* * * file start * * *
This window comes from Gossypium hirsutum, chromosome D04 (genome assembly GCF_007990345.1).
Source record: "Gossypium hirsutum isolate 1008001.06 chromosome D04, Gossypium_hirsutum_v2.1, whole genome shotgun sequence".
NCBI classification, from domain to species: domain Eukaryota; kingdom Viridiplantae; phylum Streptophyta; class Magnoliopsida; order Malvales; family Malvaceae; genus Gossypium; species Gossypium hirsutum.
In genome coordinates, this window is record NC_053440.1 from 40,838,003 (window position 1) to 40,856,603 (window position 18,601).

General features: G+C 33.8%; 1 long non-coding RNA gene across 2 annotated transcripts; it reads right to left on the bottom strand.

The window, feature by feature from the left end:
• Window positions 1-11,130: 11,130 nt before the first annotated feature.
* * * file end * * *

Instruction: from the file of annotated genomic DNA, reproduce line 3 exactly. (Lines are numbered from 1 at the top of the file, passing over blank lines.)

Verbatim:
NCBI classification, from domain to species: domain Eukaryota; kingdom Viridiplantae; phylum Streptophyta; class Magnoliopsida; order Malvales; family Malvaceae; genus Gossypium; species Gossypium hirsutum.